City Swap For Brickell Avenue Gridlocked
Written by Meisha Perrin on May 30, 2013
By Meisha Perrin
Miami is close to a road swap with the Florida Department of Transportation to get ownership of Brickell Avenue, where residents and businesses have chaffed under state control.
But though commissioners didn’t act last week, comments revealed that getting Brickell by yielding downtown and Overtown roads to the state might not be the best option — especially not for Overtown’s commissioner, Michelle Spence-Jones, who hasn’t been part of negotiations.
Commissioners are to vote on the issue in June.
According to proposed legislation, the city and the state came to an agreement after a countywide transportation department assessment to trade Brickell from the south to Eighth Street for Southwest/Southeast First Street from Southwest Second Avenue to Biscayne Boulevard, Northwest/Northeast First Street from Biscayne Boulevard to Northwest Third Avenue, Northwest Third Avenue from West Flagler Street to the I-95 and Northwest Third Court from Northwest Eighth Street to West Flagler Street.
But some of those roadways lie in Ms. Spence-Jones’ district, and she said she isn’t willing to give them up until the department meets with her residents.
"While I understand how important it is for you to represent your constituents, which you should," she said to Chairman Marc Sarnoff, whose district encompasses Brickell, "it’s also important for me to represent mine."
And the department, she said, gets an F in Overtown.
It’s responsible for destroying a very prevalent African-American Community, she said, and displacing many people who lived there by building highways like I-95.
So while gaining possession of Brickell is a great thing and is good leverage to get things done, she said, "I’m very uncomfortable with giving up anything in Overtown in any way, until they handle what they promised they would handle."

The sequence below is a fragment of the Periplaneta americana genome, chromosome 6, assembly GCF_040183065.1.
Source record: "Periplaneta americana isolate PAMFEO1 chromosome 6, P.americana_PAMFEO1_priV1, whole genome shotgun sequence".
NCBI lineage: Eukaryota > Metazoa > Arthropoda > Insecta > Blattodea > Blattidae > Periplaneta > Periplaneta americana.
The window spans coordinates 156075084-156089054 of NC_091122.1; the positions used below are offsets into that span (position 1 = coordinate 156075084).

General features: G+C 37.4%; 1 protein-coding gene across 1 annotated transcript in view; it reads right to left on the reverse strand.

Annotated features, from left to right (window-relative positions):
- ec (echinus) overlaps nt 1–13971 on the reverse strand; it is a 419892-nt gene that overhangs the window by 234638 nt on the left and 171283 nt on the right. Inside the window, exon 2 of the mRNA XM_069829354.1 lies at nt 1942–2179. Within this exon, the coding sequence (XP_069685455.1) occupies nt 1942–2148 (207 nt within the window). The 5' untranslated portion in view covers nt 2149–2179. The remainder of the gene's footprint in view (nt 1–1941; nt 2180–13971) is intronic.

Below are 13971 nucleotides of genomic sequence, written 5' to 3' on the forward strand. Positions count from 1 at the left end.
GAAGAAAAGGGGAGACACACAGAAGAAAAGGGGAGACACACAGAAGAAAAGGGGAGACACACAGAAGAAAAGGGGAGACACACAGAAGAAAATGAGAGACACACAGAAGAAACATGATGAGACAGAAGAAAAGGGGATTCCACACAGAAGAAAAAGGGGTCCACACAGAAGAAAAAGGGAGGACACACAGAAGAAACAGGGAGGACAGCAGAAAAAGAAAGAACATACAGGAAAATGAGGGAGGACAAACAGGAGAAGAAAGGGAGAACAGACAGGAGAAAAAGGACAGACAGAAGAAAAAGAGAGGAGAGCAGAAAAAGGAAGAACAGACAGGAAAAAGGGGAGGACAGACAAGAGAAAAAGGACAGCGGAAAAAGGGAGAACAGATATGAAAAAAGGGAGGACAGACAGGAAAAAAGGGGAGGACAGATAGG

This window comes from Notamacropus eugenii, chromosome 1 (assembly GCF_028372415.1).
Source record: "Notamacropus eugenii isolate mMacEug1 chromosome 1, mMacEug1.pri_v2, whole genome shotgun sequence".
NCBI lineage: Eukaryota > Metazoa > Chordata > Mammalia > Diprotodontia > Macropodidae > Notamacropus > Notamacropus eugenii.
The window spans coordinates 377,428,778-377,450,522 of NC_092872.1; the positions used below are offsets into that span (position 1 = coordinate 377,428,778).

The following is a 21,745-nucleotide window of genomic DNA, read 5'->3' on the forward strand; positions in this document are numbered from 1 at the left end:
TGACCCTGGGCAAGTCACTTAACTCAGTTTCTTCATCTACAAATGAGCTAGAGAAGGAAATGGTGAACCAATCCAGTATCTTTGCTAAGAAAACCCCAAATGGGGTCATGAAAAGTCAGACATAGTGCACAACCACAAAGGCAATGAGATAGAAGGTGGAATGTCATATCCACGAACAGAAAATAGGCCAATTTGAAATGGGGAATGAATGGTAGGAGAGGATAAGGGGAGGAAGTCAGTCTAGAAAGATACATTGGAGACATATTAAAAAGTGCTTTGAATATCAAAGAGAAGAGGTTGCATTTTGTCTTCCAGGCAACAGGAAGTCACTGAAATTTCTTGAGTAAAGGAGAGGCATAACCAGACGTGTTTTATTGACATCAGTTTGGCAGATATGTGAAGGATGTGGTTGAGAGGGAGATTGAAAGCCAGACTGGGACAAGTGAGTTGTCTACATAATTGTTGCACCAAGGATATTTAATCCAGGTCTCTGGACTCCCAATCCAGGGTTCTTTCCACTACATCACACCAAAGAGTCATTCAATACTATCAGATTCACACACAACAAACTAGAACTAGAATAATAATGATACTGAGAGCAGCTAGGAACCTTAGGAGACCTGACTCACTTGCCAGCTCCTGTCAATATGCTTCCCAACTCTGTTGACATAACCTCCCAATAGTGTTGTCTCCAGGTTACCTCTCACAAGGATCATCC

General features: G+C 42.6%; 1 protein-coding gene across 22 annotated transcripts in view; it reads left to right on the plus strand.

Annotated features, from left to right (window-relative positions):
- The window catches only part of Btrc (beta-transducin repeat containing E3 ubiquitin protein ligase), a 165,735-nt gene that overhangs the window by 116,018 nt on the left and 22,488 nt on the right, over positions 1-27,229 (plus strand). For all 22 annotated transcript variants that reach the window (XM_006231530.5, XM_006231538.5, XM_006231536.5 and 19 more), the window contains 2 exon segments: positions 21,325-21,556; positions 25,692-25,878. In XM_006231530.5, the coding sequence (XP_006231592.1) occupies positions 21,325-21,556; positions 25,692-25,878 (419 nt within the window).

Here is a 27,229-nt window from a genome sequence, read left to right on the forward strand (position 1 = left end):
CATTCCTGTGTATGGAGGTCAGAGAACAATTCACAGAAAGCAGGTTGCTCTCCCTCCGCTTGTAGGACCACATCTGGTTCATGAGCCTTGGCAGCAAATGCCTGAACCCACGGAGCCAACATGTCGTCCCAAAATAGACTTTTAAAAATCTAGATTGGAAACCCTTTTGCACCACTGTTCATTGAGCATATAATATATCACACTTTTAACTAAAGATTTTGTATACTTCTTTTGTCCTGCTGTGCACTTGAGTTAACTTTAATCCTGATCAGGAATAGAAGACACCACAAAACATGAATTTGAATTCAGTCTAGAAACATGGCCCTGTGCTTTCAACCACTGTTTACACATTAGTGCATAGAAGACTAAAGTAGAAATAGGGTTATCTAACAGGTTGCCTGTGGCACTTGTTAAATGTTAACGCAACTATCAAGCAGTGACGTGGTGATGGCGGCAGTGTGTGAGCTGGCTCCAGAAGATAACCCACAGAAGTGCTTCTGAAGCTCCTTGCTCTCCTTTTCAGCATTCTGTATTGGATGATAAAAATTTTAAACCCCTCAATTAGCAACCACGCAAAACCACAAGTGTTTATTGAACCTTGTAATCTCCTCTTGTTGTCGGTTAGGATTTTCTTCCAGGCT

According to Ms. Spence-Jones, the department has promised her district a lot of things that have yet to happen, including a sound barrier for neighborhoods near the highway. The city is also in a legal fight with the transportation department over a promised signature I-395 bridge, claiming a "bait and switch," according to back-up documents that say the department has promised one thing and is doing another with regard to reconstruction of the I-395 bridge, which department officials had promised would be a signature bridge for Miami.
That issue has yet to be resolved, Mr. Sarnoff said.
Still, he said, it’s been a very hard-fought negotiation with the transportation department to get ownership of Brickell Avenue, which he said the city already has been maintaining for years.
"We have been taking care of the sidewalks and the medians of Brickell for years and years and years," he said. "It predates all of us… And now we have the opportunity to own Brickell."
That, commissioners agreed, is a step in the right direction — especially, Mr. Sarnoff said, now that most of the roadwork there is just being completed.
"This is a very, very big piece for the City of Miami," he said, "to take ownership and control of its own Park Avenue." To read the entire issue of Miami Today online, subscribe to e-MIAMI TODAY, an exact digital replica of the printed edition.